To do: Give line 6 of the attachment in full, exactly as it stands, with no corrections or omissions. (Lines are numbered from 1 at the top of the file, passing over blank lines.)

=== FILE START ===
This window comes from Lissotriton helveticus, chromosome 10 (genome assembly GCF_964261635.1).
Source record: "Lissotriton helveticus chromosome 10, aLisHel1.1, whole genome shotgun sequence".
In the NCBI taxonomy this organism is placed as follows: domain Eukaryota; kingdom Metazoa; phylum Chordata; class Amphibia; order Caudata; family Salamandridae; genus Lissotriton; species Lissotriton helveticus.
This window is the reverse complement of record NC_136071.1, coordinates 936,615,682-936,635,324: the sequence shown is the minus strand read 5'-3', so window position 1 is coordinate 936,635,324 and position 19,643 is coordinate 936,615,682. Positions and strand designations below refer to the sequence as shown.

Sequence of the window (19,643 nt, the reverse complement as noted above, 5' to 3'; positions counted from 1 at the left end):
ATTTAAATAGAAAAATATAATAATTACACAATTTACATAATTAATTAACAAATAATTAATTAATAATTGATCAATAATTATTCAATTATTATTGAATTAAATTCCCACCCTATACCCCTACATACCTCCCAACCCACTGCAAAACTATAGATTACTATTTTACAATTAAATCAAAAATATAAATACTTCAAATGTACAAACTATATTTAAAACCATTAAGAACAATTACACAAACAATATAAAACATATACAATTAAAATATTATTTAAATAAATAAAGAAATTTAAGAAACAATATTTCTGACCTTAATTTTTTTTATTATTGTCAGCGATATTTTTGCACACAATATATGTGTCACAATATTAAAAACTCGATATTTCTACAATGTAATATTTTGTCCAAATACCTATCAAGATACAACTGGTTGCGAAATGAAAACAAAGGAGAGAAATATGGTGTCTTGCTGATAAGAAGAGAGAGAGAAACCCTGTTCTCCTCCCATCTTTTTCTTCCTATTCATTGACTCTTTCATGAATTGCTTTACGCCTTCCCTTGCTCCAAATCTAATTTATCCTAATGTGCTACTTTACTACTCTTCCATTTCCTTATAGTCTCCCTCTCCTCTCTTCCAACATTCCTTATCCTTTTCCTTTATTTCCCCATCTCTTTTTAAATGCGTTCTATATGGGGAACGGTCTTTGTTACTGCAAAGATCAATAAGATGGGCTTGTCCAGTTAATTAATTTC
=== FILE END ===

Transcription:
ATTTAAATAGAAAAATATAATAATTACACAATTTACATAATTAATTAACAAATAATTAATTAATAATTGATCAATAATTATTCAATTATTATTGAATTAAATTCCCACCCTATACCCCTACATACCTCCCAACCCACTGCAAAACTATAGATTACTATTTTACAATTAAATCAAAAATATAAATACTTCAAATGTACAAACTATATTTAAAACCATTAAGAACAATTACACAAACAATATAAAACATATACAATTAAAATATTATTTAAATAAATAAAGAAATTTAAGAAACAATATTTCTGACCTTAATTTTTTTTATTATTGTCAGCGATATTTTTGCACACAATATATGTGTCACAATATTAAAAACTCGATATTTCTACAATGTAATATTTTGTCCAAATACCTATCAAGATACAACTGGTTGCGAAATGAAAACAAAGGAGAGAAATATGGTGTCTTGCTGATAAGAAGAGAGAGAGAAACCCTGTTCTCCTCCCATCTTTTTCTTCCTATTCATTGACTCTTTCATGAATTGCTTTACGCCTTCCCTTGCTCCAAATCTAATTTATCCTAATGTGCTACTTTACTACTCTTCCATTTCCTTATAGTCTCCCTCTCCTCTCTTCCAACATTCCTTATCCTTTTCCTTTATTTCCCCATCTCTTTTTAAATGCGTTCTATATGGGGAACGGTCTTTGTTACTGCAAAGATCAATAAGATGGGCTTGTCCAGTTAATTAATTTC